Dalls Morning News: "Readers of Jane Gardam's novel, Old Filth, will no doubt find it a masterpiece in storytelling."
Date: May 29 2006
Hard Truths Surface in a Colony's Cocoon
Author's understated treatment of war carries a jolt…
Readers of Jane Gardam's novel, Old Filth, will no doubt find it a masterpiece in storytelling. Less concerned with the wearying flashiness of style exhibited by so many contemporary novels, Ms. Gardam uses unobtrusive flashback to tell the story of her central character, Sir Edward Feathers.
Simultaneously, Ms. Gardam illuminates the alien harshness and isolation of the British colonized country of Malaya. When Captain Alistair Feathers, the governor of Malaya, loses his wife in childbirth, he shows absolutely no interest in Edward, his newborn infant. Rather, he sends for Auntie May from the mission, along with her servant Ada, daughter of the infant's wet nurse. Auntie May vows to the boy's father that she will stay and "risk the monsoon in order to see that all is well as can be for him."
Feathers never even asks to see the baby, but the villagers become entranced by him: "By the time Aunt May left a week later the newborn ... with his bright blue eyes and white, white skin and curly chestnut hair ... was the amazement of the whole village."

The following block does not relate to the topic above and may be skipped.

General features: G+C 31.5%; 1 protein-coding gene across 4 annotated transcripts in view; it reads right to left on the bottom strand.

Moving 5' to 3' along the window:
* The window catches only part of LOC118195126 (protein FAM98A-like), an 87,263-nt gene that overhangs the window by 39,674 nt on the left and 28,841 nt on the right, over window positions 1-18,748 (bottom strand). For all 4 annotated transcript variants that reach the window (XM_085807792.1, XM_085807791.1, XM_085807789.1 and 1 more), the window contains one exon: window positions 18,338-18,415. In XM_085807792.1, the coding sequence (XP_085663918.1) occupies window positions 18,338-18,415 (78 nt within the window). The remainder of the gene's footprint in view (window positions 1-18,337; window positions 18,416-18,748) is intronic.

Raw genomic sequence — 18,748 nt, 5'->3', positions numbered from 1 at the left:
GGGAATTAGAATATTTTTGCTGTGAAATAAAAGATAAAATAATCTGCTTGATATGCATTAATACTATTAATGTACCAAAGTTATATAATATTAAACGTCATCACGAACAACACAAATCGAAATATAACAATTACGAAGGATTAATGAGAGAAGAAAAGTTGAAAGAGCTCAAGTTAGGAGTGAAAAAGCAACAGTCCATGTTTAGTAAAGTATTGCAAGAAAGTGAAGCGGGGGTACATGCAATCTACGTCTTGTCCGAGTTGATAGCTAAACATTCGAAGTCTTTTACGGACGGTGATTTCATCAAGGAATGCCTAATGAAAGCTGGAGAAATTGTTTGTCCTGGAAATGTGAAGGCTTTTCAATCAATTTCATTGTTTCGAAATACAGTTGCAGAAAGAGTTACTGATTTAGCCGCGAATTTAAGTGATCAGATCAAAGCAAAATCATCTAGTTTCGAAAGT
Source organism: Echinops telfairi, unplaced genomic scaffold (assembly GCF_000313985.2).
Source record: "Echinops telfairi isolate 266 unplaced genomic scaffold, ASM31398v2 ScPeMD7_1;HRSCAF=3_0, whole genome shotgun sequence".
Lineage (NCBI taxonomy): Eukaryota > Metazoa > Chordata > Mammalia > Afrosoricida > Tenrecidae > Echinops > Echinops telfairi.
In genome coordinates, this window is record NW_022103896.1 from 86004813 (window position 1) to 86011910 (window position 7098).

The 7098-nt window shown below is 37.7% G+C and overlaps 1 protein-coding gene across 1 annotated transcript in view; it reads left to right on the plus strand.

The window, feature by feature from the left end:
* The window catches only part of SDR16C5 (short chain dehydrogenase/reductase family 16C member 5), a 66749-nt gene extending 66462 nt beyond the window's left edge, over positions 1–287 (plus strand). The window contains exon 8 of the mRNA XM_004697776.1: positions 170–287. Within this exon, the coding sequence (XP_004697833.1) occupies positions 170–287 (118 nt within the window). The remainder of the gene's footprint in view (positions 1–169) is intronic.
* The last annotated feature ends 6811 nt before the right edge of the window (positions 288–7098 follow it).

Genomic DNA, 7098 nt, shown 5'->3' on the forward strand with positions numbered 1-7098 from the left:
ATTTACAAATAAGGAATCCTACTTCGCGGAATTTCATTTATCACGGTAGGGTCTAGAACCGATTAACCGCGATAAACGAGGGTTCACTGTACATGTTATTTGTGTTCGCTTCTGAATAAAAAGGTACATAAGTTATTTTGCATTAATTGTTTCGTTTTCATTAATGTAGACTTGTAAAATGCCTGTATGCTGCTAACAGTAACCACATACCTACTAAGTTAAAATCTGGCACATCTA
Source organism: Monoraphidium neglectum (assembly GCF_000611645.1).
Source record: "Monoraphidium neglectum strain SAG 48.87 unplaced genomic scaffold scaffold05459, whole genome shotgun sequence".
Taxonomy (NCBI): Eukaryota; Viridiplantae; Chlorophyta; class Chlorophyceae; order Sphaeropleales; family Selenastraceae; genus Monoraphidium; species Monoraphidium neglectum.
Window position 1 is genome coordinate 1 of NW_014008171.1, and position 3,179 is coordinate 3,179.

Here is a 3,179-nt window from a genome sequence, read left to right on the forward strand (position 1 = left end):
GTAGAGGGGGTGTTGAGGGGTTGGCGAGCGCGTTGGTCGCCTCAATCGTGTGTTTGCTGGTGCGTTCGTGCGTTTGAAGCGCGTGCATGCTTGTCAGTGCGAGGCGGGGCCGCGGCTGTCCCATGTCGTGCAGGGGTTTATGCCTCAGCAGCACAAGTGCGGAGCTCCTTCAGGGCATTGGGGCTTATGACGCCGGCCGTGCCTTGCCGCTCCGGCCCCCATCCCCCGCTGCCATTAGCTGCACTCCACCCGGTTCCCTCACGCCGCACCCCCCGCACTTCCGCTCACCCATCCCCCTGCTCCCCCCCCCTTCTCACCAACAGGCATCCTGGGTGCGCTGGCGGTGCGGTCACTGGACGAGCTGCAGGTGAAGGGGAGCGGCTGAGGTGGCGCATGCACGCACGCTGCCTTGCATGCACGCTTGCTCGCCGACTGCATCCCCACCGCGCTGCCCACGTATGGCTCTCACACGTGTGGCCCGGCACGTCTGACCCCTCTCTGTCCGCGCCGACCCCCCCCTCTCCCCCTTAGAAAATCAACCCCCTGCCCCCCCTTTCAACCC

Edward and Ada develop a close bond that all too soon will be severed. By the time child reaches the age of 4, Auntie returns to take Edward to be schooled in English for six months before the journey home, where he will live with a Welsh family until he is 8. When he leaves his Welsh family, Edward will go on to study at his father's prep school and then at his old public school. This was the custom for British children born in Malaya.
Seeing his son off, Alistair gives the boy a silver box that belonged to the child's mother. Edward asks his father whether he has Ada's permission to take the box, and Alistair dismisses the child's question:
"I say you can. I am your father."
"You can't be," said Edward.
Silence fell and Auntie May's hands began to shake.
"And why not?"
"Because you've been here all the time without me."
Edward, with a child's innocent and outspoken response, grasps that something has not been right.
Old Filth, as Edward comes to be called, later marries Betty, a woman who seems to make up for much of her husband's traumas. While many works concerned with European or American colonialism devote a good deal of explication of the politics buzzing in the outside world, Ms. Gardam barely hints at world events, even an event as major as World War II.
Referring to World War II as merely the "War," Ms. Gardam lulls the reader into almost dismissing it as simply an ongoing condition of life, not an essential piece of the story. As it turns out, nothing could be further from the truth. Later the author makes more detailed references to the Japanese and the Nazis that effectively jolt the reader into attention.
The narrative's understated treatment of so shattering a war sheds a discomforting light on the privileges of colonial remove. Ms. Gardam's storytelling brings us about as close as possible to the lives of isolated colonists for whom one of the most devastating wars goes on in some faraway place.
by Paula Friedman, who is a freelance writer in Oakland, Calif.
The paperback edition of Old Filth is scheduled for release this week.